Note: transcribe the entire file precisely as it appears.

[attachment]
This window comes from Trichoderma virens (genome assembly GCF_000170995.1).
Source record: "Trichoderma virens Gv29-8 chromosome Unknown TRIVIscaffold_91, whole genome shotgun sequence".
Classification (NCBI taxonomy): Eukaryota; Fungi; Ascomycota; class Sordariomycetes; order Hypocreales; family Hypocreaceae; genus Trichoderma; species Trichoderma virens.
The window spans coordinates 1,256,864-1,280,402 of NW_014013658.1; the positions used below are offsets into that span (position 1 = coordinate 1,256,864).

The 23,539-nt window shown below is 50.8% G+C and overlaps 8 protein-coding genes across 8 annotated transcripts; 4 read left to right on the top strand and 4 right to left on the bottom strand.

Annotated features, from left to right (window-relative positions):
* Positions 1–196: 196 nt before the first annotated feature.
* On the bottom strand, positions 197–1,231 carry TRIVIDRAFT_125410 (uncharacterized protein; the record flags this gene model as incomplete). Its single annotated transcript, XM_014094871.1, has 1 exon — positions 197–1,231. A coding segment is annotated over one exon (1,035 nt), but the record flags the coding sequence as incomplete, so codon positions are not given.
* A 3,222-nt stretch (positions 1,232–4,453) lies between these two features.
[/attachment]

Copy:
This window comes from Trichoderma virens (genome assembly GCF_000170995.1).
Source record: "Trichoderma virens Gv29-8 chromosome Unknown TRIVIscaffold_91, whole genome shotgun sequence".
Classification (NCBI taxonomy): Eukaryota; Fungi; Ascomycota; class Sordariomycetes; order Hypocreales; family Hypocreaceae; genus Trichoderma; species Trichoderma virens.
The window spans coordinates 1,256,864-1,280,402 of NW_014013658.1; the positions used below are offsets into that span (position 1 = coordinate 1,256,864).

The 23,539-nt window shown below is 50.8% G+C and overlaps 8 protein-coding genes across 8 annotated transcripts; 4 read left to right on the top strand and 4 right to left on the bottom strand.

Annotated features, from left to right (window-relative positions):
* Positions 1–196: 196 nt before the first annotated feature.
* On the bottom strand, positions 197–1,231 carry TRIVIDRAFT_125410 (uncharacterized protein; the record flags this gene model as incomplete). Its single annotated transcript, XM_014094871.1, has 1 exon — positions 197–1,231. A coding segment is annotated over one exon (1,035 nt), but the record flags the coding sequence as incomplete, so codon positions are not given.
* A 3,222-nt stretch (positions 1,232–4,453) lies between these two features.